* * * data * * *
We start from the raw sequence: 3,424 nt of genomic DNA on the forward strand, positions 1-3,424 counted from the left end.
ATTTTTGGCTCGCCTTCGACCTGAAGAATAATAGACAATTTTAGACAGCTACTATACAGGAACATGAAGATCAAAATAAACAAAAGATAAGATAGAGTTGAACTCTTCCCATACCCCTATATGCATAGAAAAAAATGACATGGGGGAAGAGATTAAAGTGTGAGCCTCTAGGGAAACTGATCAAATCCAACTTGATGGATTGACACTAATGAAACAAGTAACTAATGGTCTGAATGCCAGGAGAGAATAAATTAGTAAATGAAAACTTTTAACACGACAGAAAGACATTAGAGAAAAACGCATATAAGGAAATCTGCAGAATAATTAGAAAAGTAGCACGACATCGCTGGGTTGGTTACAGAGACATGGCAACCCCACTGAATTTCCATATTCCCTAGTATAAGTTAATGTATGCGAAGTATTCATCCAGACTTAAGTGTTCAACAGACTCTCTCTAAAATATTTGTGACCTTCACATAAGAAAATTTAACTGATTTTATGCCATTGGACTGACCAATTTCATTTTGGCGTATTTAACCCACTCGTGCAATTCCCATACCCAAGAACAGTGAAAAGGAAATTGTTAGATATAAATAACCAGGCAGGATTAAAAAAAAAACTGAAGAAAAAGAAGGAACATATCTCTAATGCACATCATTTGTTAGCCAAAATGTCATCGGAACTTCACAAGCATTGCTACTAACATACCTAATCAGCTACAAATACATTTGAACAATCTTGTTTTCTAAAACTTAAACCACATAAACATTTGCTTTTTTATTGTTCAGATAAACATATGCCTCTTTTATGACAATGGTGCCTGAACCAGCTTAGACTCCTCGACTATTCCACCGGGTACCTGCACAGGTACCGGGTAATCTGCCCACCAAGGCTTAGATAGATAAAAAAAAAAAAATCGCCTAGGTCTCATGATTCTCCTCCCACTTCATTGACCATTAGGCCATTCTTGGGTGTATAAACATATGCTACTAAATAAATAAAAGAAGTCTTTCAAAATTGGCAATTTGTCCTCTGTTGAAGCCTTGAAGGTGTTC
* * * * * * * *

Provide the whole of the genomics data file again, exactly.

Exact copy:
We start from the raw sequence: 3,424 nt of genomic DNA on the forward strand, positions 1-3,424 counted from the left end.
ATTTTTGGCTCGCCTTCGACCTGAAGAATAATAGACAATTTTAGACAGCTACTATACAGGAACATGAAGATCAAAATAAACAAAAGATAAGATAGAGTTGAACTCTTCCCATACCCCTATATGCATAGAAAAAAATGACATGGGGGAAGAGATTAAAGTGTGAGCCTCTAGGGAAACTGATCAAATCCAACTTGATGGATTGACACTAATGAAACAAGTAACTAATGGTCTGAATGCCAGGAGAGAATAAATTAGTAAATGAAAACTTTTAACACGACAGAAAGACATTAGAGAAAAACGCATATAAGGAAATCTGCAGAATAATTAGAAAAGTAGCACGACATCGCTGGGTTGGTTACAGAGACATGGCAACCCCACTGAATTTCCATATTCCCTAGTATAAGTTAATGTATGCGAAGTATTCATCCAGACTTAAGTGTTCAACAGACTCTCTCTAAAATATTTGTGACCTTCACATAAGAAAATTTAACTGATTTTATGCCATTGGACTGACCAATTTCATTTTGGCGTATTTAACCCACTCGTGCAATTCCCATACCCAAGAACAGTGAAAAGGAAATTGTTAGATATAAATAACCAGGCAGGATTAAAAAAAAAACTGAAGAAAAAGAAGGAACATATCTCTAATGCACATCATTTGTTAGCCAAAATGTCATCGGAACTTCACAAGCATTGCTACTAACATACCTAATCAGCTACAAATACATTTGAACAATCTTGTTTTCTAAAACTTAAACCACATAAACATTTGCTTTTTTATTGTTCAGATAAACATATGCCTCTTTTATGACAATGGTGCCTGAACCAGCTTAGACTCCTCGACTATTCCACCGGGTACCTGCACAGGTACCGGGTAATCTGCCCACCAAGGCTTAGATAGATAAAAAAAAAAAAATCGCCTAGGTCTCATGATTCTCCTCCCACTTCATTGACCATTAGGCCATTCTTGGGTGTATAAACATATGCTACTAAATAAATAAAAGAAGTCTTTCAAAATTGGCAATTTGTCCTCTGTTGAAGCCTTGAAGGTGTTC